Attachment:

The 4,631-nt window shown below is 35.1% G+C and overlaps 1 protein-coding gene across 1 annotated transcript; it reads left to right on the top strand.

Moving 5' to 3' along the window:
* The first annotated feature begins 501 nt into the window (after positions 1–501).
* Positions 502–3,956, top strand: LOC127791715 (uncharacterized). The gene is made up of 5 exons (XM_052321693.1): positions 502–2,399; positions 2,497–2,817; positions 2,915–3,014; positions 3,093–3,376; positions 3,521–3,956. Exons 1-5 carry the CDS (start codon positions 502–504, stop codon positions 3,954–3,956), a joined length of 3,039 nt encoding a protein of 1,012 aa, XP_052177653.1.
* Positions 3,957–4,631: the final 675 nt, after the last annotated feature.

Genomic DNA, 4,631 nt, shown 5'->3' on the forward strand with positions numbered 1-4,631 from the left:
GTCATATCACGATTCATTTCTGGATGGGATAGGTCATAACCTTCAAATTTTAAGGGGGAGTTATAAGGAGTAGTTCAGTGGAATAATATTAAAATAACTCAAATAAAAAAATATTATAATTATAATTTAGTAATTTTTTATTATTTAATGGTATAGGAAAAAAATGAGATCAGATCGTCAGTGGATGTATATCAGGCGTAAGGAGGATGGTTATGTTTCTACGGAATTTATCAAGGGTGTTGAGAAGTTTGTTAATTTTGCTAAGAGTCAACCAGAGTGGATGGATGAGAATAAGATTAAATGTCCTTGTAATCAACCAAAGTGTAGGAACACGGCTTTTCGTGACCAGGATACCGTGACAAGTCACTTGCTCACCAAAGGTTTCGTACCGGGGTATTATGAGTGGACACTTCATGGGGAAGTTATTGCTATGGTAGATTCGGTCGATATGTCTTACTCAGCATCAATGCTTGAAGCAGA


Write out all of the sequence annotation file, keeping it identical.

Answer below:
The 4,631-nt window shown below is 35.1% G+C and overlaps 1 protein-coding gene across 1 annotated transcript; it reads left to right on the top strand.

Moving 5' to 3' along the window:
* The first annotated feature begins 501 nt into the window (after positions 1–501).
* Positions 502–3,956, top strand: LOC127791715 (uncharacterized). The gene is made up of 5 exons (XM_052321693.1): positions 502–2,399; positions 2,497–2,817; positions 2,915–3,014; positions 3,093–3,376; positions 3,521–3,956. Exons 1-5 carry the CDS (start codon positions 502–504, stop codon positions 3,954–3,956), a joined length of 3,039 nt encoding a protein of 1,012 aa, XP_052177653.1.
* Positions 3,957–4,631: the final 675 nt, after the last annotated feature.

Genomic DNA, 4,631 nt, shown 5'->3' on the forward strand with positions numbered 1-4,631 from the left:
GTCATATCACGATTCATTTCTGGATGGGATAGGTCATAACCTTCAAATTTTAAGGGGGAGTTATAAGGAGTAGTTCAGTGGAATAATATTAAAATAACTCAAATAAAAAAATATTATAATTATAATTTAGTAATTTTTTATTATTTAATGGTATAGGAAAAAAATGAGATCAGATCGTCAGTGGATGTATATCAGGCGTAAGGAGGATGGTTATGTTTCTACGGAATTTATCAAGGGTGTTGAGAAGTTTGTTAATTTTGCTAAGAGTCAACCAGAGTGGATGGATGAGAATAAGATTAAATGTCCTTGTAATCAACCAAAGTGTAGGAACACGGCTTTTCGTGACCAGGATACCGTGACAAGTCACTTGCTCACCAAAGGTTTCGTACCGGGGTATTATGAGTGGACACTTCATGGGGAAGTTATTGCTATGGTAGATTCGGTCGATATGTCTTACTCAGCATCAATGCTTGAAGCAGA